Chlorine (C12) is a moderately soluble, highly reactive oxidant gas, used extensively for water purification, manufacturing of Pharmaceuticals and chemicals and as a potent disinfectant. Persons exposed to chlorine gas, may experience mild symptoms for the first 6-24 hours (h). However, following this latency period, severe lung injury, characterized by protein-rich edema and the onset of hypoxemia may develop. Presently, the cellular and biochemical events leading to this injury have not been elucidated. We propose that reactive oxygen-chloride and nitrogen intermediates (RONS), formed by the interaction of C12 and its hydrolysis products with nitric oxide (NO), initiate self-propagating chain reactions, the products of which damage alveolar epithelial cells decreasing their ability to produce and secrete surfactant, actively transport sodium (Na+) ions and maintain a tight, semi-permeable barrier. Thus, systemic administration of reactive species scavengers (such as ascorbate, N-acetyl-cysteine (NAC), and deferoxamine, as well as agents that augment surfactant levels, ion transport and paracellular resistance (such as albuterol (a long acting b-agonist) and a recently described peptide based on the lectin region of TNFa (tip peptide), shortly after exposure to C12 will decrease lung injury, morbidity and mortality. This hypothesis will be tested by exposing either confluent monolayers of rat alveolar type II (ATII) epithelial cells (SPECIFIC AIM # 1) or rats (SPECIFIC AIMS #2) to C12 (50-200 ppm for 30 min) and measure the following indices at 0.5, 6, 12 and 24 h post exposure: physiological and biochemical indices of lung function (including surfactant function and composition), ability of the lungs to transport ions in vivo and in vitro and clear pulmonary edema in vivo, levels of inflammatory cytokines in the rat alveolar space and in the plasma, arterial blood gases and pH, as well as levels of low reactive species scavengers (ascorbate, NAC) at 0.5, 6, 12, 24 and 48 h post exposure. These measurements will be repeated following intravenous injections of NAC, ascorbate and deferoxamine as well as albuterol and the tip peptide, every 6 h post exposure for 48 h.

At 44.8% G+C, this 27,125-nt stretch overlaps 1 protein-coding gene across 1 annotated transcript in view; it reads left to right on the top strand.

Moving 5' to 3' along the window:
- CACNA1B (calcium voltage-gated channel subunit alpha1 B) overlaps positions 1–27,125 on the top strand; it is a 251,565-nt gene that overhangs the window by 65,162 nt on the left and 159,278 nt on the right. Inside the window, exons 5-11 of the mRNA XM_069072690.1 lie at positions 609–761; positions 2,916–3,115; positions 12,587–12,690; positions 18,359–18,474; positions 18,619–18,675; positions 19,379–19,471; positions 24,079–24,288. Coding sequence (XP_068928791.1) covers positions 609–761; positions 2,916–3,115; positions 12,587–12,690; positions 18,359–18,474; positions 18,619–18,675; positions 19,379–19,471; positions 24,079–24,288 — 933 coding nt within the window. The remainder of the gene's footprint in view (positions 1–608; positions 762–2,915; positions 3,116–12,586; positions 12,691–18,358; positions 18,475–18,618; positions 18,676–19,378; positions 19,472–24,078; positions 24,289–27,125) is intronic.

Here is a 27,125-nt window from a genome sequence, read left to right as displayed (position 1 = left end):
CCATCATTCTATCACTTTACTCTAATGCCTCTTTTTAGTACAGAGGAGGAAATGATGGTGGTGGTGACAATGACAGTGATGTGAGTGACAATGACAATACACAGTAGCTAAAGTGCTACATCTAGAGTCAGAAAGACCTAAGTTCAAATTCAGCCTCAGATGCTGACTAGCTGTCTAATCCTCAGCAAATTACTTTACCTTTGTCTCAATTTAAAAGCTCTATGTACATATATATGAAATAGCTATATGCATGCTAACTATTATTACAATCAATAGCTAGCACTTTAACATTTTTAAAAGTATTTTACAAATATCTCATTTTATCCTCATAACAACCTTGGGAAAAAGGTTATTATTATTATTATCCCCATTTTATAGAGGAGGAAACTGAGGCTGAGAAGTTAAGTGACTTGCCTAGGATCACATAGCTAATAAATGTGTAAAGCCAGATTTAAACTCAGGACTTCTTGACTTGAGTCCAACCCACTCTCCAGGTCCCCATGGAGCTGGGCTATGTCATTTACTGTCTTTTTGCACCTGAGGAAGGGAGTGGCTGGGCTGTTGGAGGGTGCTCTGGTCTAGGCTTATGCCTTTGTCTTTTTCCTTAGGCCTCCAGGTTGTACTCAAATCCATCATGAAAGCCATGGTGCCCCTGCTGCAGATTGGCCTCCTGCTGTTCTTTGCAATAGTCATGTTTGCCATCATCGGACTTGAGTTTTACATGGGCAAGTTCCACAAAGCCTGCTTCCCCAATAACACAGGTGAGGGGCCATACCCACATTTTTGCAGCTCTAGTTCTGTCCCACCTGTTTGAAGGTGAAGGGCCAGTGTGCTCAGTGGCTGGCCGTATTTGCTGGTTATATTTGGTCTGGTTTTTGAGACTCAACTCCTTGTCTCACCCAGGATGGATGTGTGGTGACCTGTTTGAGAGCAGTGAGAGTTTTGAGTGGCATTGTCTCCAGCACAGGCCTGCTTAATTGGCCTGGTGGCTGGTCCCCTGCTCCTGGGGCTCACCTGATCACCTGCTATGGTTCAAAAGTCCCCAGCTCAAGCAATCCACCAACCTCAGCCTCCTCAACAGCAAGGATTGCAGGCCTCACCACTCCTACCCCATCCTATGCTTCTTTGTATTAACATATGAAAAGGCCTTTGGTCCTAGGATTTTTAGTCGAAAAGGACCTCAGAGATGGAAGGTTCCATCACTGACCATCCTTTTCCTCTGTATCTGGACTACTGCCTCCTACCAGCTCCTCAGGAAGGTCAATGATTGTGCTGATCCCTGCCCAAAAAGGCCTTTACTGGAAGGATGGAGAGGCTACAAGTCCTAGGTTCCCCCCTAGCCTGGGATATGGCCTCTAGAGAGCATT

In SPECIFIC AIM #3 , we will assess the efficacy of intratracheally instilled ascorbate, NAC, deferoxamine, Infasurf (a surfactant replacement mixture), albuterol and the tip peptide, as well as aerosolized albuterol, in prolonging survival of rats with respiratory failure post C12 exposure. The subject matter of this research is both timely and important: more than 25 million tons of chlorine is manufactured annually in the United States and the majority of this gas is transported by rail and can be used as a chemical weapon.

National Institute of Health (NIH)
National Institute of Environmental Health Sciences (NIEHS)
Research Project--Cooperative Agreements (U01)
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Special Emphasis Panel (ZNS1-SRB-R (22))
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Nadadur, Srikanth
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University of Alabama Birmingham
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